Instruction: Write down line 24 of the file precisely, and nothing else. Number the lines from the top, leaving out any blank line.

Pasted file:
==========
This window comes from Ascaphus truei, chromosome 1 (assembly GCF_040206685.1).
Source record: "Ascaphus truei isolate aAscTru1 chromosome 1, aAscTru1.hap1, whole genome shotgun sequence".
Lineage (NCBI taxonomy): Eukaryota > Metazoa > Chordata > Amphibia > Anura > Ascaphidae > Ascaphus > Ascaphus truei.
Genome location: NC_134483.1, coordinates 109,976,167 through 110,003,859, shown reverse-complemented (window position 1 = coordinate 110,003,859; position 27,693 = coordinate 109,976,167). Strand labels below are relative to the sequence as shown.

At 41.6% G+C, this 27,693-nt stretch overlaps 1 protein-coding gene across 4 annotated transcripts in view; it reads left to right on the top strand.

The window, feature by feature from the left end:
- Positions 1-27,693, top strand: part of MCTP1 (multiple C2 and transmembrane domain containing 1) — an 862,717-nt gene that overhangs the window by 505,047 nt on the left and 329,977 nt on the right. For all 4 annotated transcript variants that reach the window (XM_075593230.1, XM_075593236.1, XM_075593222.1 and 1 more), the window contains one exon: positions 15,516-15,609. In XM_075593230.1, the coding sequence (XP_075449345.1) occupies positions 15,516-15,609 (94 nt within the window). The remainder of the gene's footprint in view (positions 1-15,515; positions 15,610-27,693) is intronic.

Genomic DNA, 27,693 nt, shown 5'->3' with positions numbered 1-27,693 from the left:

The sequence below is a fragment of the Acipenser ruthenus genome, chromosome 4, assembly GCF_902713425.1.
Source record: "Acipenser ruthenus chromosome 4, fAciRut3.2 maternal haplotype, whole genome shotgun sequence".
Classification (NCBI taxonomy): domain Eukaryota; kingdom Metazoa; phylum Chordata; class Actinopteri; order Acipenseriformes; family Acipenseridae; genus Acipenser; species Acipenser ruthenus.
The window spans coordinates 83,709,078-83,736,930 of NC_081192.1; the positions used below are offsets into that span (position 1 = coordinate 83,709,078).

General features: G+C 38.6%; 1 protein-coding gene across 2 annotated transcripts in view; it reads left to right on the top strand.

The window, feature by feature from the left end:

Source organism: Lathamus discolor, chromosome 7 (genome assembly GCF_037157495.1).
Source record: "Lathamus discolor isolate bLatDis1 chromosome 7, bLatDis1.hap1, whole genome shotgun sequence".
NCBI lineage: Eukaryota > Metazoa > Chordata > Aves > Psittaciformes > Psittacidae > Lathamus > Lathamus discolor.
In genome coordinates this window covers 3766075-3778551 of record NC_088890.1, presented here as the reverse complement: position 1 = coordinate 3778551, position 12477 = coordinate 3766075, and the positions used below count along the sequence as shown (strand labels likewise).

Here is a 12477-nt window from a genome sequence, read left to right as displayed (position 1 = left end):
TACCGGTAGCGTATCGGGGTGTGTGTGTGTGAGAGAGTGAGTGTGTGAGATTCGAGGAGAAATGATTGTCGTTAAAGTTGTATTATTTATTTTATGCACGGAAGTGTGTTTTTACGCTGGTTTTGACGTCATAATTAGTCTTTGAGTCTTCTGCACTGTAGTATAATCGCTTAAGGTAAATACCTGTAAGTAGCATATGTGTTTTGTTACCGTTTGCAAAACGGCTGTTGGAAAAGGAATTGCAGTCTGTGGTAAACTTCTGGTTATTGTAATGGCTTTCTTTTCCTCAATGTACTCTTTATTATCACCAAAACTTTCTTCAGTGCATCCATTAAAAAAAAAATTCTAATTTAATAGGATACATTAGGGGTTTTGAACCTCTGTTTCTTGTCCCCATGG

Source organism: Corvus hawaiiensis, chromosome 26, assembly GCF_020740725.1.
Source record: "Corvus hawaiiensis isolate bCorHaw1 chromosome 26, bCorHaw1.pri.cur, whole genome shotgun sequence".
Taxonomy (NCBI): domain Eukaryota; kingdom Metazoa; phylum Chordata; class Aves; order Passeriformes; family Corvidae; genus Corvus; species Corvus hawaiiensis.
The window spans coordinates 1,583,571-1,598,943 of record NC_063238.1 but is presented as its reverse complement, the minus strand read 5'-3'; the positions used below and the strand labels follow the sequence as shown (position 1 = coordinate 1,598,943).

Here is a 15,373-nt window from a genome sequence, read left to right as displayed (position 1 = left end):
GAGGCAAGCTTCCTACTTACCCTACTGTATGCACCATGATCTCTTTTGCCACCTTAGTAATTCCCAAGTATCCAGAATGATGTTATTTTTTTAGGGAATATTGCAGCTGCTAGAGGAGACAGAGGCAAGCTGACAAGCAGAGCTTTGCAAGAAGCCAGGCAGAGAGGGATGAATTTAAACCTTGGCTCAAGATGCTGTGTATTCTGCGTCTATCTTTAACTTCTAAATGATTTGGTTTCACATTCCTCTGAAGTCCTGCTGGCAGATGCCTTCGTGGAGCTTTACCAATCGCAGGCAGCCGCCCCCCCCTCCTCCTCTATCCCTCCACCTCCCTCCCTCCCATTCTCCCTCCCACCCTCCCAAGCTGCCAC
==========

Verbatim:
The window spans coordinates 1,583,571-1,598,943 of record NC_063238.1 but is presented as its reverse complement, the minus strand read 5'-3'; the positions used below and the strand labels follow the sequence as shown (position 1 = coordinate 1,598,943).